When the next Anchorage mayor takes office in July, there will be one big issue waiting for them to tackle: Pandemic recovery. Businesses have shut down or are scraping by, and many residents are struggling to hold on to housing. In the mayor’s race, six leading candidates are offering competing plans for recovery.
Come summer, several candidates for Anchorage mayor are hoping the city’s COVID-19 situation will be greatly improved.
“We still need to be cautious, but I am optimistic that we will be much further down the road towards a full reopening,” said East Anchorage Assembly member Forrest Dunbar.
“So that we can be focusing on, you know, recovery, instead of protections at that point,” said former South Anchorage and Girdwood Assembly member Bill Evans.
Like many mayoral candidates, both Dunbar and Evans say economic growth is central to their plans to lead the city out of more than a year of a pandemic that cost many people their loved ones, jobs and economic stability.
In January, the Anchorage Economic Development Corporation reported the lowest level of local economic confidence in their survey’s history. The city will have to add more than 18,000 jobs to return to pre-pandemic levels, which AEDC estimates could take years.
Candidate George Martinez, a former special assistant to Mayor Berkowitz, is focused on economic development and youth development. He said the hole the city is in now existed long before the pandemic.
“The Anchorage Economic Development Corporation gives us data that suggests that we’ve been on an economic downward spiral, losing population, losing jobs, shifting nature of work for several years now,” he said.
Each of the six candidates currently leading the race in fundraising have different ideas to pull Anchorage out of that downward spiral. Some, like Dunbar and former city manager Bill Falsey, who have been deeply involved in the city’s pandemic response, say they want to build on the work the Assembly and Mayor’s office have done over the past year.
With more federal aid expected, Dunbar said one area he wants to improve is deploying relief money more efficiently.
“I’m hoping this next round, because we already have a lot of those processes in place, we can get it into people’s hands much faster,” he sid.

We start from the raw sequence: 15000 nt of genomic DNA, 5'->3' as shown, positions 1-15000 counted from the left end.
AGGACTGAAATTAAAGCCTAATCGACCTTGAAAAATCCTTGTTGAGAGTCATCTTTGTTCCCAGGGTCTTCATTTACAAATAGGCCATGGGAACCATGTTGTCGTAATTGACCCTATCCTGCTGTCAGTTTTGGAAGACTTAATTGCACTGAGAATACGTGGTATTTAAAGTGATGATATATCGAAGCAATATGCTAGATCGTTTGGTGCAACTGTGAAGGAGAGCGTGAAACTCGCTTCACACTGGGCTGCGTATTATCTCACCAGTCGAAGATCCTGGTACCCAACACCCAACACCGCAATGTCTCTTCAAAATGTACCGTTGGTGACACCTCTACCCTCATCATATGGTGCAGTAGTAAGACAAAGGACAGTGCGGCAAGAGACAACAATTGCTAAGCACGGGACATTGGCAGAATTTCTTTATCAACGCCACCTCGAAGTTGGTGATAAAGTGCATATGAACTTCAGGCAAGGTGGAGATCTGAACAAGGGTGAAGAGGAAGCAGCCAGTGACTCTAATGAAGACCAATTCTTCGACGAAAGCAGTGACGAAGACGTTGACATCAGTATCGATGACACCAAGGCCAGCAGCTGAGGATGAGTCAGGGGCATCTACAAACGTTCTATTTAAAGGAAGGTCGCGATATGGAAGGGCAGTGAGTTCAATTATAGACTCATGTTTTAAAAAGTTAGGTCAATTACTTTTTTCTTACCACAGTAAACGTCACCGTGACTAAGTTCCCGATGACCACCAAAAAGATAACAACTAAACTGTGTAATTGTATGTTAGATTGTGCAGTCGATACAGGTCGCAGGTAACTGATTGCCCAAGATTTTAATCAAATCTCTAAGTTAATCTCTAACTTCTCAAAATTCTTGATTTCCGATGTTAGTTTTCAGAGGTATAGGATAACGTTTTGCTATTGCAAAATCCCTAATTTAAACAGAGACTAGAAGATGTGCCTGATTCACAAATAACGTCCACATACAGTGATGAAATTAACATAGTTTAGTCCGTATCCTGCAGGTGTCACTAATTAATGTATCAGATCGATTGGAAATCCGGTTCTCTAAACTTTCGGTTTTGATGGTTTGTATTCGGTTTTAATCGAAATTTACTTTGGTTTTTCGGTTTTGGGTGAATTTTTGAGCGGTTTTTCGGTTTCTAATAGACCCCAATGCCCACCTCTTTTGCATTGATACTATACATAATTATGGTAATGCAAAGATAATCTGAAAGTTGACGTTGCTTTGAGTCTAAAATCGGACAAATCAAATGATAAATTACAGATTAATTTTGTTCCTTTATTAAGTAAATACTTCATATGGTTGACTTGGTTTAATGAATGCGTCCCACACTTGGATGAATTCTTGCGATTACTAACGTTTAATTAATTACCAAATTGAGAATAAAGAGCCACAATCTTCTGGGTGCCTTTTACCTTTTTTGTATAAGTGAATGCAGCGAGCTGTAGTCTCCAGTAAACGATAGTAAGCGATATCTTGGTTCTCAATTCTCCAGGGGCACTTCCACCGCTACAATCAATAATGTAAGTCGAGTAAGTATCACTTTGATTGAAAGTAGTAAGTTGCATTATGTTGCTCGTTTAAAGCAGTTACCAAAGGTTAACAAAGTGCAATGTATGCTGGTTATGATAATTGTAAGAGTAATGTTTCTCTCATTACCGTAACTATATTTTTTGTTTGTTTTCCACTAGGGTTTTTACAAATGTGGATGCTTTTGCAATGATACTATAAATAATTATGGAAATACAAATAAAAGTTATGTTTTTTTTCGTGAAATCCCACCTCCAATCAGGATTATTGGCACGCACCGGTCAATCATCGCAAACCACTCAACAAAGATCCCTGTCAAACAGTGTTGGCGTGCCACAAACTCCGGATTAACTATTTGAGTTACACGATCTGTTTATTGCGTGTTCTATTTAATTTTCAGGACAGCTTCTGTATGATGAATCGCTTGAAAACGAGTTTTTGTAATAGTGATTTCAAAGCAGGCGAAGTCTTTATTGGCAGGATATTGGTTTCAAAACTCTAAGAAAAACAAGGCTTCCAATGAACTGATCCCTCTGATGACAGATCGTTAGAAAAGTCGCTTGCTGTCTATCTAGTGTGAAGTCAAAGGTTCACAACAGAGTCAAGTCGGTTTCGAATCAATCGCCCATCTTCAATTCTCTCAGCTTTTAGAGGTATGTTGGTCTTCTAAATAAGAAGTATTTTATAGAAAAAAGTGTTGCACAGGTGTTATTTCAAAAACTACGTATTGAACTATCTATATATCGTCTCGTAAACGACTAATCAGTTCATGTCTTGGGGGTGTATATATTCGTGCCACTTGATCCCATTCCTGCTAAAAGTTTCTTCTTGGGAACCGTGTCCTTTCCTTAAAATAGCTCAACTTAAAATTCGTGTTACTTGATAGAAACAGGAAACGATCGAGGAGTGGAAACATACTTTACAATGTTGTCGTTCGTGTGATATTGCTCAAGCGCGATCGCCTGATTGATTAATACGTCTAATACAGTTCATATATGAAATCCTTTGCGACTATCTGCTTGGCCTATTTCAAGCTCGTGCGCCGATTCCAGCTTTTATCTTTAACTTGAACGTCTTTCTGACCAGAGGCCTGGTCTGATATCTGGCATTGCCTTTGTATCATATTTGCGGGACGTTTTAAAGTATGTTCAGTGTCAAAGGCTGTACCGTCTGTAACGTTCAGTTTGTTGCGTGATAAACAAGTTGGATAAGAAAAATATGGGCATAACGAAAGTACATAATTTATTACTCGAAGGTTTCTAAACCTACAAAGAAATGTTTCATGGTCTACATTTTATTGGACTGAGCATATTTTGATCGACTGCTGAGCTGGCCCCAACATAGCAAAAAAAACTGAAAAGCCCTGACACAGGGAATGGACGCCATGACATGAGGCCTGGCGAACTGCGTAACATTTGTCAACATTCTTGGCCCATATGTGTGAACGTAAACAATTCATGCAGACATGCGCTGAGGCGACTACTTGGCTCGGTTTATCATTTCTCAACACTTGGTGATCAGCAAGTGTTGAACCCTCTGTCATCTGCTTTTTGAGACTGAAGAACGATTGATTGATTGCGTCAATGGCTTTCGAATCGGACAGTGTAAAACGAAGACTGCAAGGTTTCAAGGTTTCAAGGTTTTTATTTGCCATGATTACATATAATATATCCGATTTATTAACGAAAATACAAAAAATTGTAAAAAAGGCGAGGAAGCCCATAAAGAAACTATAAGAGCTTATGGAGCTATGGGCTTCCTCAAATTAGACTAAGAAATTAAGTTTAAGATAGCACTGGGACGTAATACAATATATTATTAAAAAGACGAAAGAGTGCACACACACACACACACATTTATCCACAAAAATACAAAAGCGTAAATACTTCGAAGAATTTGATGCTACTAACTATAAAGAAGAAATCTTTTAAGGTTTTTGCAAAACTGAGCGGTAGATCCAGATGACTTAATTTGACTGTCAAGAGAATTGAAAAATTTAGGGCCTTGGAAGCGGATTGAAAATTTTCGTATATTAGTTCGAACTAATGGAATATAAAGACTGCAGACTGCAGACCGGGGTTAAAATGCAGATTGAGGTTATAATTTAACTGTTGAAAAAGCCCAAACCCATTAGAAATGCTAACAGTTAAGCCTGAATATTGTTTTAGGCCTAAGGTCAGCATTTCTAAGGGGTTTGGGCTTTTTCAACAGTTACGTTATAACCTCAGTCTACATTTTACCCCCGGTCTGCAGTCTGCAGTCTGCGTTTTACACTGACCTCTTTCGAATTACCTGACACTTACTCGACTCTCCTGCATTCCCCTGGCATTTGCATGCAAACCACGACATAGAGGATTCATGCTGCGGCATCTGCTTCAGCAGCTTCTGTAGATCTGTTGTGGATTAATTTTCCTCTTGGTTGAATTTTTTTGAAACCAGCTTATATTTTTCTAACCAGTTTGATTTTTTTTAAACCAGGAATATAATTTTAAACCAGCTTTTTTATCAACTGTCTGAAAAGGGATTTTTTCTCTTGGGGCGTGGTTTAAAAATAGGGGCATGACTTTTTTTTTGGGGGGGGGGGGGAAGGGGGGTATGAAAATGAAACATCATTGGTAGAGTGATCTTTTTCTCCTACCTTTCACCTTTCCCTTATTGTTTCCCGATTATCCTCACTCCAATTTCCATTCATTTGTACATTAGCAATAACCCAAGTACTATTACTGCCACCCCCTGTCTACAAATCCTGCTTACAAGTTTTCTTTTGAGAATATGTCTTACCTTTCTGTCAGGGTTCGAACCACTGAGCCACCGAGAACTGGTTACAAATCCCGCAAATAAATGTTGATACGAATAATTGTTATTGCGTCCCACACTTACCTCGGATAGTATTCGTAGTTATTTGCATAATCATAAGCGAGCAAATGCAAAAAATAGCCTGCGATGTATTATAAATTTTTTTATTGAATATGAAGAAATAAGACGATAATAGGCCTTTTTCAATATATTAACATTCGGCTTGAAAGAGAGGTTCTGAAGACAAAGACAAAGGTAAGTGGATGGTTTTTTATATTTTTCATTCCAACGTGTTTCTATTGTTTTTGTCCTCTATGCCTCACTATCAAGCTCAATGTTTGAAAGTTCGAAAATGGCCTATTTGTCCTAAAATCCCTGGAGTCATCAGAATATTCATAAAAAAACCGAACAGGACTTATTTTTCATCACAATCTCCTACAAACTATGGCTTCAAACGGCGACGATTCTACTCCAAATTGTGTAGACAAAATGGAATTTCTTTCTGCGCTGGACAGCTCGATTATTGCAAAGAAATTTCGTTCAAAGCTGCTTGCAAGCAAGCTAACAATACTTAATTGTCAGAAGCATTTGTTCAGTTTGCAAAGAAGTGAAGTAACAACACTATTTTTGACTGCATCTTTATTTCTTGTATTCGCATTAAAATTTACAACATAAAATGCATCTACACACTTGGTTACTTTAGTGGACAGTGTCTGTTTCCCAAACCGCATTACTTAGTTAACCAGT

Falsey, who also helped coordinate the city’s response to the 2018 earthquake, said he wants to make sure the city communicates better about response measures, to avoid some of the confusion and backlash.
“It’s not as much about just communicating what the decision is … but why you’re doing it and what the alternative options that were considered were,” he said. “And that’s not only for legitimacy, and for confidence, but also for error checking.”
Other candidates are hoping to veer further from the current pandemic response. Evans said public health restrictions should be re-evaluated.
“Make sure they’re narrowly tailored to both meet the public health needs, but also allow businesses to survive and jobs to last, and people to remain in a position where they can support their families.”
Martinez said there hasn’t been enough focus on addressing economic, health and education equity gaps during the pandemic.
“To me, the priority is … you stop the bottom from falling out. People who need that help early on, you focus your education resources, you focus the outreach resources on where those equity gaps are.”
Candidate Mike Robbins, an Anchorage businessman, did not respond to multiple requests for an interview for this story. He has largely opposed the Assembly’s pandemic response and has a plan to reopen businesses.
Former Air Force and commercial pilot Dave Bronson also declined a phone interview. He has advocated for rolling back restrictions, and says he plans to establish new tax incentives to increase business development.